• Malaria is found in areas where the sickle-cell allele is found and it was discovered that heterozygous carriers of sickle-cell anemia are more resistant to malarial infection than the homozygous "normals".
  • Natural selection did not cause the sickle cell allele to appear; it merely acted to increase its frequency in some populations.
iii evolution in population genetics
III. Evolution in Population Genetics
  • Some things to remember:
    • Allele frequencies are the proportions of alleles in a population.
    • Each population has a particular complement of genes, a level of variability, called its gene pool.
    • A change in variability in the gene or allele pool across generations is thus microevolution
    • As a species changes over time, macroevolution (speciation) may occur

III. Evolution in Population Genetics

  • Physical anthropologists a formula called the Hardy Weinberg Equilibrium to determine whether allele frequencies in an isolated human population are changing.
  • The Hardy Weinberg is good for two things:
    • Estimating allele frequencies for a population in which actual counts are impractical
    • Acting as a model against which to test assumptions about the evolutionary status of a known population.
  • The formula is: p2+2pq+q2=1.0

III. Evolution in Population Genetics

  • For the Hardy Weinberg to be true…


    • New variation (mutation).
    • Redistributed variation through gene flow
    • Redistributed variation through genetic drift
    • Select "advantageous" allele combinations that promote reproductive success (natural selection)
    • Assortative mating
i types of human variation
I. Types of Human Variation
  • Humans vary in their:
    • Physiology
    • Body proportions
    • Skin color
i a physiologic variation
I A. Physiologic Variation
  • Lactose Tolerance
    • Ability to produce enzyme lactase throughout life
    • Found in populations with a pastoral heritage
  • Vasoconstriction and Vasodilation
    • Ability to control restriction of blood vessels
    • Found in populations in extreme environments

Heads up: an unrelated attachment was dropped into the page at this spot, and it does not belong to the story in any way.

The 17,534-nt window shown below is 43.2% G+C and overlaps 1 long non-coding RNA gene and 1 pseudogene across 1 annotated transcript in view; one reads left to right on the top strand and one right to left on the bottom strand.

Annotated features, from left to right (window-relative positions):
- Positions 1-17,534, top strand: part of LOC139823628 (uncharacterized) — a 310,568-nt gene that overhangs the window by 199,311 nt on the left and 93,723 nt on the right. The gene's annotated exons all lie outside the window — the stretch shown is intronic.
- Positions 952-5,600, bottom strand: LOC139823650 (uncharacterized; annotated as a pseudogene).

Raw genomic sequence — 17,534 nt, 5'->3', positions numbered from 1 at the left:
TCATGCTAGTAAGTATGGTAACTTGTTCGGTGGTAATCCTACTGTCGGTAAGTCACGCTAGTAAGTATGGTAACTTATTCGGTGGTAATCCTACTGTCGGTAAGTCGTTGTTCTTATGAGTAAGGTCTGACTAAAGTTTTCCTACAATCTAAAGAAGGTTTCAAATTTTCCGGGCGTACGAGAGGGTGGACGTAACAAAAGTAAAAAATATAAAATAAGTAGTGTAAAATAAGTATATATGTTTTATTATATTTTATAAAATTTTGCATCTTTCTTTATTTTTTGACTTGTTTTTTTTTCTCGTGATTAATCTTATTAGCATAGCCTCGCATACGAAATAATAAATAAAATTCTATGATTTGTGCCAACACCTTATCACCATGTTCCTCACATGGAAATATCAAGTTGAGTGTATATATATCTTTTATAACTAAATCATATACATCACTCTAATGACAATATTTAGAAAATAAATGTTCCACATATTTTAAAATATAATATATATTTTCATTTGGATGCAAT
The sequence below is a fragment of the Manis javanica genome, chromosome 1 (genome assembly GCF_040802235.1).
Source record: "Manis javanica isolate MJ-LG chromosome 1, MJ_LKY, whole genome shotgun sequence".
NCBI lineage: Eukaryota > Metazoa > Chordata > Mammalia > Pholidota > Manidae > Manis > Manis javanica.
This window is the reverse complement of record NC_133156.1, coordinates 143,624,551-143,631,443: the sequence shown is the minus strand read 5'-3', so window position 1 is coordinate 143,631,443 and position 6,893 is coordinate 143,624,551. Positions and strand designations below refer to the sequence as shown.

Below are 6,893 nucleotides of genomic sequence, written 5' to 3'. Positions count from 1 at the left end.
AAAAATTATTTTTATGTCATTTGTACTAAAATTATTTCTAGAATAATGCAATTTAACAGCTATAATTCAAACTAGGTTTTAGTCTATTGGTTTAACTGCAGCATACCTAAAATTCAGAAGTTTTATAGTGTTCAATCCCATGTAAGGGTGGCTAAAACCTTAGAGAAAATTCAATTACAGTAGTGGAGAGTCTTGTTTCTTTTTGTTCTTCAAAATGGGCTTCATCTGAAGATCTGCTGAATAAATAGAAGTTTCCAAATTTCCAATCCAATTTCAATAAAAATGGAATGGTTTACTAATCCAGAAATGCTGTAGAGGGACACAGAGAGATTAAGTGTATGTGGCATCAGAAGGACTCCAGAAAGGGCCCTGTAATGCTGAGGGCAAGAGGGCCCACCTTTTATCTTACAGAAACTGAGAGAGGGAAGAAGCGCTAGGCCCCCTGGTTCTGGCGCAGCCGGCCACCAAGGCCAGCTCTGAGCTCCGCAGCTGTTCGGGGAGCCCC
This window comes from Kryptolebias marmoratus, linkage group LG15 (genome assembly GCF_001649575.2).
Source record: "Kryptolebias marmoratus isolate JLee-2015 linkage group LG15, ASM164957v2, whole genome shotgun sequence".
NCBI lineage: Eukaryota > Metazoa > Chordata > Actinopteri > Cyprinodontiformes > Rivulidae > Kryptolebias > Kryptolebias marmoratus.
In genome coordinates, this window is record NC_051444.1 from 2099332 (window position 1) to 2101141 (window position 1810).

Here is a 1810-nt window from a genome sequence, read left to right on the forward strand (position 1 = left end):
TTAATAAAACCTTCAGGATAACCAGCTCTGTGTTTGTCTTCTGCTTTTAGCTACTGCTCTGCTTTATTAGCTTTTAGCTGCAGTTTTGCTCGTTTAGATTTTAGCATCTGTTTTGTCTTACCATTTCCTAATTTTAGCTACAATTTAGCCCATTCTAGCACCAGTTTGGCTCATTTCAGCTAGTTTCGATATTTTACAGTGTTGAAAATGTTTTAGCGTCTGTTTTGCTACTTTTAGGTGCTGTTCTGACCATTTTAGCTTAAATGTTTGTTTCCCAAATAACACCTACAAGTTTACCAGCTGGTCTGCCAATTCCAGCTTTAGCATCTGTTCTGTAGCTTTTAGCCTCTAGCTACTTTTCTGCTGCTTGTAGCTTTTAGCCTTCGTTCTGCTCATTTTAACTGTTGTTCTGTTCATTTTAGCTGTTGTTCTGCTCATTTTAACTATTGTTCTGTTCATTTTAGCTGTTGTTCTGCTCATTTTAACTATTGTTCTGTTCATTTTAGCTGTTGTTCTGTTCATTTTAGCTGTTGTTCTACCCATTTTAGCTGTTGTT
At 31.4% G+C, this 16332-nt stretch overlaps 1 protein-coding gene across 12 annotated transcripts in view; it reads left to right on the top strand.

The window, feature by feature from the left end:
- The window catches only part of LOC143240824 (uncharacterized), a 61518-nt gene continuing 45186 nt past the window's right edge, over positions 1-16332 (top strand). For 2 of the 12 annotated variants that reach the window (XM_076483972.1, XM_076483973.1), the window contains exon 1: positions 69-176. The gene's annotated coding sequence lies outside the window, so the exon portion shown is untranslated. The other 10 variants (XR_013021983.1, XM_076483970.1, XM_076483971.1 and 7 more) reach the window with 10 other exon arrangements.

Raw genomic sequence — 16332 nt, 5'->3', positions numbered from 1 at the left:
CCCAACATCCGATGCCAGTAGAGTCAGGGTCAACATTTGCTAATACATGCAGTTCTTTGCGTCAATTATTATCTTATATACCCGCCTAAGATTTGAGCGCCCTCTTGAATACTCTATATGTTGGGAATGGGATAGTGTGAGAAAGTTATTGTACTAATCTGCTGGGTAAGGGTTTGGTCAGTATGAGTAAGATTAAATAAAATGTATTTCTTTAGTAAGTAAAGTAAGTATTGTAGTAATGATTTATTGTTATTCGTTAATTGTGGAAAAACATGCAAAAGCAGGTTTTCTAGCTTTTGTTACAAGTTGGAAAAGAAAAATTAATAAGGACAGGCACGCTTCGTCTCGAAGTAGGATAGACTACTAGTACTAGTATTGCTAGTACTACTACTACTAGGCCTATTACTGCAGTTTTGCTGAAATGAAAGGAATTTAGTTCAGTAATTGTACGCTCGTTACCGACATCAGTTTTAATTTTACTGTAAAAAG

i b body proportions
I B. Body Proportions
  • Bergmann’s Rule
    • Climate controls body mass to surface ratio
  • Allens’ Rule
  • Climate controls limb lengths
i c skin color
I C. Skin Color

Factors affecting skin color

  • Sunlight

Vitamin D needs, cancer, and folate

  • Nutrition

Excess dietary pigment can change color

  • Environment

Short term responses (I.e. tanning)

  • Genes

What your parents pre-determined about you

ii historical views of human variation
II. Historical Views of Human Variation
  • Biological determinism

cultural variations are inherited in the same manner as biological variations

  • Eugenics

Galton’s "race improvement" through forced sterilization & encouraged reproduction

  • Mono and Polygenism

One or many origins for humanity (A&E?)

iii the concept of race
III. The Concept of Race
  • All Modern Humans Belong to the Same polytypic species, Homo sapiens.
  • A polytypic species consists of local populations that differ from one another in the expression of one or more traits.
iii the concept of race cont
III. The Concept of Race, cont.
  • Variation (race) is geographic in nature
  • Variation can be plotted on clines
iv the traditional race concept
IV. The Traditional Race Concept
  • Since the 1600s race has been used to refer to various culturally defined groups.
  • While race is usually used as a biological term, it is also one with enormous social significance.
  • In the 1950's the use of the term "race" was replaced with the term "ethnicity "
v race and intelligence
V. Race and Intelligence
  • Both genetic and environmental factors contribute to intelligence.
  • Many psychologists say that IQ scores measure life experience.
  • Innate differences in abilities reflect individual variation within populations, not inherent differences between groups.
  • There is no convincing evidence that populations vary with regard to cognitive abilities.
vi adaptive significance of variation
VI. Adaptive Significance of Variation
  • Human variation is the result of past and present adaptations to environmental conditions.
  • Physiological response to environmental change is under genetic control and environmental influence and operates at two levels:
    • Long-term (i.e. genetic) evolutionary changes characterize all individuals within a population or species.
    • Short-term physiological response to environmental change is called acclimatization; such physiological change is temporary.